Art can be beautiful for its own sake but it can also open the door to parts of the world that would otherwise live in obscurity. For Belgian creative Kevin Faingnaert photography is a way to shed light on one particular off-grid community called ZAD, (“zone à défendre” or “zone to defend”), a camp in Notre-Dame-des-Landes in France.
The ZAD live outside the control of the French government, making them an enigma but also precariously vulnerable. Made up of a diverse group of people that includes environmental activists and farmers, the group first occupied 4000 acres of countryside in western France in 2009. At the time, it was a resistance movement against plans to build an airport on the land.
Since then, the French government has abandoned plans for the 580 million euro ($710 million) airport build and ordered the squatters to vacate the land. But they aren’t leaving.
The ZAD resistance movement has evolved into an organised community of some 300 people. They grow their own food, raise animals, operate a pirate radio station and distribute weekly newspaper. According to Faingnaert, the camp also includes a theatre, a local brewery and regular council meetings.
The land is precious for both political and personal reasons, says Faingnaert. But staying is not without risk. “In October 2012, the government launched Operation Cesar, where thousands of armed police spent several weeks attempting to evict the Zadists,” Faingnaert told Feature Shoot.
While the operation failed, buckling under public support for the ZAD, the community is still considered terrorists to the state, adds the photographer.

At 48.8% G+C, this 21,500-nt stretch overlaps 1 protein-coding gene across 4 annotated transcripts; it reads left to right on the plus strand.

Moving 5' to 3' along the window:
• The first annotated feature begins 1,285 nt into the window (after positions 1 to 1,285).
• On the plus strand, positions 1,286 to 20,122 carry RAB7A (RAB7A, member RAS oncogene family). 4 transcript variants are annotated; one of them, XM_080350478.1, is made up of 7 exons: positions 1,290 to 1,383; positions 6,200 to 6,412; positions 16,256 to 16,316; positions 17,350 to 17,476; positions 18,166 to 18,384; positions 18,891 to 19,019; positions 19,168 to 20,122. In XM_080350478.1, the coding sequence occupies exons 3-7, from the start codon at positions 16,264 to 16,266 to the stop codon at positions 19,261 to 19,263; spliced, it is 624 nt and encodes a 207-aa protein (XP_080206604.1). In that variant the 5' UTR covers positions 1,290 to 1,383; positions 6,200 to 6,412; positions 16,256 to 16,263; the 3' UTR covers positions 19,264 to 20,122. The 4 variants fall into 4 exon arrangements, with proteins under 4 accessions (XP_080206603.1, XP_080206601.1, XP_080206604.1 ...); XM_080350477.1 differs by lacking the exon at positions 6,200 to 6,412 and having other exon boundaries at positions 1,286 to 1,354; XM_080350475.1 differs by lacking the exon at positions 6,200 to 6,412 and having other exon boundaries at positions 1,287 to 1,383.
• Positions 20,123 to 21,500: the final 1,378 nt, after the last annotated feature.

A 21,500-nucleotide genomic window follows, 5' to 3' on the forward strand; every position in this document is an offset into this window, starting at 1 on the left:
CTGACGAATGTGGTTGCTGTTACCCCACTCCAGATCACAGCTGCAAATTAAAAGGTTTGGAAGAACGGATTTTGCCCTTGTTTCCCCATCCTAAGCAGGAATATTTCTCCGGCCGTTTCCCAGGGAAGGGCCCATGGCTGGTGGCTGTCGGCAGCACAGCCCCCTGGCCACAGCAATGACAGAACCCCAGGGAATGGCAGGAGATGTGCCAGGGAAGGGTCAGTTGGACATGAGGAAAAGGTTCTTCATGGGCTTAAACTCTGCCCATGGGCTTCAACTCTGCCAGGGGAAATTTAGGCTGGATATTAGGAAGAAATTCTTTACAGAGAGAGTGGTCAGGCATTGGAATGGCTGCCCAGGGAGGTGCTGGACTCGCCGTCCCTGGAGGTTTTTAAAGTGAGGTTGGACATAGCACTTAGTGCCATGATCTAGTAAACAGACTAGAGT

Faingnaert spent a month at the camp, living, working and bonding with the community before embarking on a photojournalistic project.
“There’s something intimidating when entering the ZAD – the barricades, the makeshift towers, the people who are always suspicious, the anti-journalist signs and the continuous threat of a hard police eviction,” explains Faingnaert. “I knew I was welcome as a person, but not as a photographer. Tons of camera interdiction signs around the zone made this clear.”
More than just a resistance movement, the ZAD are an example of autonomous living. The ZAD work the land together, share jobs and live as self-sufficient as possible.
“There are people who live at the ZAD to find inner peace, to live truly free, because there aren’t any laws at the ZAD and they don’t live for work or money,” says Faingnaert. “Of course, some are there to flee from their previous lives. For some, it’s a place where you can party as much as you want.”
Ultimately, Faingnaert believes the experience left him with a sense of magic: “A guy called Béatrix who lives all alone in this shack in the forest, the makeshift watch-towers from where they watch the zone for incoming police, a guy called Alex who has dug an 8 meter deep earth cave where he wants to live in next year,… At times, I couldn’t believe I was in France.
It’s not easy living at a protest site, with almost no electricity and drinkable water, but somehow it was magic for me, and I came to believe it is for them as well.”